Of course your friends and family want to see your child in your Facebook posts and on other social media sites. But it’s easy to cross the line between sharing your child’s life and exposing his life unfairly or even using his lives as part of some sort of exhibition. There are reasons why social media restrict users to people over the age of 13. One of those reasons is to keep kids from being exploited, even by their parents.
A five-year-old is an Instagram sensation because of his fashion-conscious clothes. Surely this boy doesn’t choose these duds himself. He also doesn’t photograph himself in precociously sophisticated poses. The New York Magazine article that discusses this child’s social media fame reports “There are now five fan accounts dedicated to his style, two of which have appeared in the last month.” Other children didn’t create these fan pages. Adults did. Only adults are responsible for creating this boy’s alter ego and for publicizing his exploits for their own purposes.
Of course, your little posts don’t go to such extremes. But this child’s story is just one of a long line of cautionary tales. Christopher Milne, whose father wrote the Winnie-the-Pooh books describing his childhood exploits, spoke of feeling that his childhood was stolen from him. He wrote, “It seemed to me almost that my father had got where he was by climbing on my infant shoulders, that he had filched from me my good name and left me nothing but empty fame.”
Children should not be the foundation of a parent’s next career. Parents who create a role for themselves by thrusting their child into the limelight steal their child’s potential. It’s obvious to us that this happened to Christopher Robin. It’s part of the horrifying fun of watching shows like Dance Moms and Toddlers in Tiaras. And maybe it’s clear to us that’s what’s happening in the family of the five-year-old fashion star.
But it’s not always obvious when we’re posting to Facebook or Flickr or other sites. The Internet has a long memory. Images and commentary never really go away. You can take things down but they already exist somewhere else, if other people have copied or shared or even just “liked” your post. So have a care:
1. If your motive in making a post is to expose or embarrass your child – or if it could have that effect someday down the road – then don’t make that post.
2. If your motive in making a post is to demonstrate what a good parent you are by using your child as an example or object lesson – then don’t make that post.
3. If your motive in making a post is in any way to make money from your child – by using her face on your book cover or by repeating her cute sayings or whatever – then don’t make that post.
Your child is a star, of course. She’s a wonderful person with a marvelous future and because she’s your child there’s a bit of pride and glory that shines onto you. That’s lovely. But don’t exploit your child in an effort to capitalize on her in any way. She is your child but you don’t own her.
Only children own children’s lives and it’s up to them to decide, when they’re old enough to make such decisions, what parts of their lives they want to share. No child should be a social media star. It’s a parent’s job to make certain this is so.
© 2013, Patricia Nan Anderson. All rights reserved. This material may not be published, broadcast, rewritten, or redistributed. Ask for Dr. Anderson’s new book, Developmentally Appropriate Parenting, at your favorite bookstore.
Does your small child have an Internet presence right now? Is he featured on a website, are his pictures posted in a public spot somewhere, or does he star in a YouTube video? An astonishing number of infants and little kids are already public figures, thanks to their parents. Maybe your child is one of them.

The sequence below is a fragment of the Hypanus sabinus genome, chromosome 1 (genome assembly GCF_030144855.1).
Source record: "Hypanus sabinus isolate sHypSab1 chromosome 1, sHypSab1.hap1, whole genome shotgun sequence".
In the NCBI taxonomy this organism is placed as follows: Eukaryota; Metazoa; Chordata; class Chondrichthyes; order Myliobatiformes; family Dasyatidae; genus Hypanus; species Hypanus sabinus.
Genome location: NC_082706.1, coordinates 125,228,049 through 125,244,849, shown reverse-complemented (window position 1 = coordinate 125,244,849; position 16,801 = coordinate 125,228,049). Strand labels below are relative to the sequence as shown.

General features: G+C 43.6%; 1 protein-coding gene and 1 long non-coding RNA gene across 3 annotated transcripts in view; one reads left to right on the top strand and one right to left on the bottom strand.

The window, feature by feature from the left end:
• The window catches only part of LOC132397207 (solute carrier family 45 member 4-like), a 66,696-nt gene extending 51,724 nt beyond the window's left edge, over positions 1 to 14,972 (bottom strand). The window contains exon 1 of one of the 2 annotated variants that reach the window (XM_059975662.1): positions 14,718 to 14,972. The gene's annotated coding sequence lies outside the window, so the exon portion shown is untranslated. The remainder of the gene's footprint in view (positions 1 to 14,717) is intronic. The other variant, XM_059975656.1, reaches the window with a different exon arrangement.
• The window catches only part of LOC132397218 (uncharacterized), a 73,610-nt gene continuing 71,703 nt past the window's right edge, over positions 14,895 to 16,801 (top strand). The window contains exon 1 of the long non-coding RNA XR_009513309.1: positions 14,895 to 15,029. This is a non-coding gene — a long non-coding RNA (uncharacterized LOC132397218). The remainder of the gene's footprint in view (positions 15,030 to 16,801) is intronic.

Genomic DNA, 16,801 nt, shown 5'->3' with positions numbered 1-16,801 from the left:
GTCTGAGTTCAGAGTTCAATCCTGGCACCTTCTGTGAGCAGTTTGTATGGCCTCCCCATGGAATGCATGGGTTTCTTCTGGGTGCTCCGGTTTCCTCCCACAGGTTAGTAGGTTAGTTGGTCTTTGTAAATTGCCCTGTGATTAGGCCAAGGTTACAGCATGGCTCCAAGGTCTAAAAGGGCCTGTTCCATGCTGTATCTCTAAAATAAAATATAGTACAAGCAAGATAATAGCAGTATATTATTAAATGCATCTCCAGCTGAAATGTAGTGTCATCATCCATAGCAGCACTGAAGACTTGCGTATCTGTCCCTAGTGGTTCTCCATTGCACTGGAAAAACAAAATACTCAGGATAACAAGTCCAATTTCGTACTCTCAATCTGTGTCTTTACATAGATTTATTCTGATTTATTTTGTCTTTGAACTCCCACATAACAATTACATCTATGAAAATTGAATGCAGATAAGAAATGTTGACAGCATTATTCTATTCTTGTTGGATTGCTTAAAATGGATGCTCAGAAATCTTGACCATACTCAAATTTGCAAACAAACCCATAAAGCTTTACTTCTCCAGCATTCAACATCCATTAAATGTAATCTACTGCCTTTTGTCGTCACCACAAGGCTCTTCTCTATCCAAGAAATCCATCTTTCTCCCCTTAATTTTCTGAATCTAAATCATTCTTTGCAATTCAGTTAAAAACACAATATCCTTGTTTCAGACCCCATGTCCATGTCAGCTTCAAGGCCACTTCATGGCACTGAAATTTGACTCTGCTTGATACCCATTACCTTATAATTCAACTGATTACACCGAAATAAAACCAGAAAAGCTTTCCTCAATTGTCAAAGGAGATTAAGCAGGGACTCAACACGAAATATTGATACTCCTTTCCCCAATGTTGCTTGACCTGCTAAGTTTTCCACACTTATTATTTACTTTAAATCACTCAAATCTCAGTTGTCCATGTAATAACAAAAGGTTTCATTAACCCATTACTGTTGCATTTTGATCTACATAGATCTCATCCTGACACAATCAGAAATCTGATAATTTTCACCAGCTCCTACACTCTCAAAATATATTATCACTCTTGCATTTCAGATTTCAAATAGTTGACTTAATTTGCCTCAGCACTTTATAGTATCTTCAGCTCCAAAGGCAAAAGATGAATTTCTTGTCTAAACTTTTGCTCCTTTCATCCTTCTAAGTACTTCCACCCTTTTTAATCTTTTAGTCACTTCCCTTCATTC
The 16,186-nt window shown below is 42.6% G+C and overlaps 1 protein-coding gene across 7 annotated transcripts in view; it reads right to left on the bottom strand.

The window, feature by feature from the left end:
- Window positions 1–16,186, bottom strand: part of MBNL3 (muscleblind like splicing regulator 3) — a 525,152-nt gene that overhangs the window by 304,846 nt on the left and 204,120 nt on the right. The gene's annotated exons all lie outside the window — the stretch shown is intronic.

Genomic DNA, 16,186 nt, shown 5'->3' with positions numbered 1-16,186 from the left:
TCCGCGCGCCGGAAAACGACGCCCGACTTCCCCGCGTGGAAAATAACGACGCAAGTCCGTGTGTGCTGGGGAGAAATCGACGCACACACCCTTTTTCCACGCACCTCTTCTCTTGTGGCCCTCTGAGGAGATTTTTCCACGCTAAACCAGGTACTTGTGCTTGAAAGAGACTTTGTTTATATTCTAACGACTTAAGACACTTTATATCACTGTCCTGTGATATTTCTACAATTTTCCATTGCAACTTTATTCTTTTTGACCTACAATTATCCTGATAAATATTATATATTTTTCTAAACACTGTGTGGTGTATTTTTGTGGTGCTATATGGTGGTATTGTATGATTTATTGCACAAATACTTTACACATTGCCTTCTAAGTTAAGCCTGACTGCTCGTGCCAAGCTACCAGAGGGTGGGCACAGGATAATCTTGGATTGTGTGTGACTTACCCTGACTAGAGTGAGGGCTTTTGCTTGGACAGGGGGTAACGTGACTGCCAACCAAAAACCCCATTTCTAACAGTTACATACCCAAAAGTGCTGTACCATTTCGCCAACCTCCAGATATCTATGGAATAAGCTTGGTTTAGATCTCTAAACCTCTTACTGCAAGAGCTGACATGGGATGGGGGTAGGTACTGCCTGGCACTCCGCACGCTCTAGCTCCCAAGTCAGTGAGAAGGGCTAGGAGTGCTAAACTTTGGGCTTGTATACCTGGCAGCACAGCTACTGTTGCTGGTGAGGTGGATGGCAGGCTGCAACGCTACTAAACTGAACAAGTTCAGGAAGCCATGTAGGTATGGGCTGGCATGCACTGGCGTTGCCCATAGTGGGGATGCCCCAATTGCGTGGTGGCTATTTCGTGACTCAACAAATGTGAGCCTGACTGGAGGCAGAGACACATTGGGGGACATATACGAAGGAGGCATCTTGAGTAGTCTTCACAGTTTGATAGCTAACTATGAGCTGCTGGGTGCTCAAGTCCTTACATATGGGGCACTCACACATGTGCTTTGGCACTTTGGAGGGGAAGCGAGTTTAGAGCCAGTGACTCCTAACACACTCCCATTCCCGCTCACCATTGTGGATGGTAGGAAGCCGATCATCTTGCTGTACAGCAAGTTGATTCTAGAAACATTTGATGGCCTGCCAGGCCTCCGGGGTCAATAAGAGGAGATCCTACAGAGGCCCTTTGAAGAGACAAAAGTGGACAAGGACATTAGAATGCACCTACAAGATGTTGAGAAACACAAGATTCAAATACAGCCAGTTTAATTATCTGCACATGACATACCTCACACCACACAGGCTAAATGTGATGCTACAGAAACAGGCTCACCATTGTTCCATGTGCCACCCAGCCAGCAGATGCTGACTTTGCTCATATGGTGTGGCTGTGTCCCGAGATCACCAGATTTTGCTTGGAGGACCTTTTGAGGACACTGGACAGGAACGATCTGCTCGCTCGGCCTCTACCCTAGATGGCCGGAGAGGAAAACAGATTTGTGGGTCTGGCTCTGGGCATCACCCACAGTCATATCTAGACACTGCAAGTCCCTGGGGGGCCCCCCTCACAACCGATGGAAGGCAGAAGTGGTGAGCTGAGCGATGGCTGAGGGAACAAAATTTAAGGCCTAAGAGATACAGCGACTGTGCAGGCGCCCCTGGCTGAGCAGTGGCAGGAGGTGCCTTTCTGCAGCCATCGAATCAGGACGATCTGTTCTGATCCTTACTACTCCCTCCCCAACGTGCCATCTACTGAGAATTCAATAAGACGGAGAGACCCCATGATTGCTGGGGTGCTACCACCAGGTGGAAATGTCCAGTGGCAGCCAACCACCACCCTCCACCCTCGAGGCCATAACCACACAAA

And that could be a problem. Christopher Robin, the boy in the Winnie-the-Pooh stories, was the real son of the author. As an adult, he said he felt his childhood had been exploited. He wrote, “It seemed to me almost that my father had got where he was by climbing on my infant shoulders, that he had filched from me my good name and left me nothing but empty fame.” Of course, you don’t intend to sell books using your child as the main character but what about daily or weekly posts featuring your little one? Aren’t you using your child as the main character in your presentation of your own life?
Goodness knows Facebook and other sites would be a lot less interesting without pictures of cute babies and videos of their antics. Certainly using YouTube, Flickr, and other public sites is a convenient way to store media and to share them with friends and family. But at some point a line is crossed. That point might be an age or it might be a type of content. Sharing the details of your baby’s first bath is one thing, but sharing the same child’s bathing habits (or lack of them) at age nine is entirely another. Be aware of that line. Posting the details of your child’s life is something you should do only with the greatest hesitation. This is not your life to share.
Which leads us to the more common complaint about kids’ relationship to computers: that computers are dangerous portals to child exploitation. They certainly are. At the same time, computers are marvelous tools for thinking and creative expression. We don’t want to over-react. We don’t want to restrict computer use to protect our children to such an extent that they (or we) live in the modern equivalent of a log cabin. But stopping child exploitation starts at home. Don’t exploit your child by posting her daily life for everyone who surfs by to see.
The time to start modeling safe Internet use is now and it starts with how you portray your children online. Begin by keeping your child’s face and stories to yourself, sharing them only with friends and family. Don’t be the first to exploit your child.
© 2012, Patricia Nan Anderson. All rights reserved.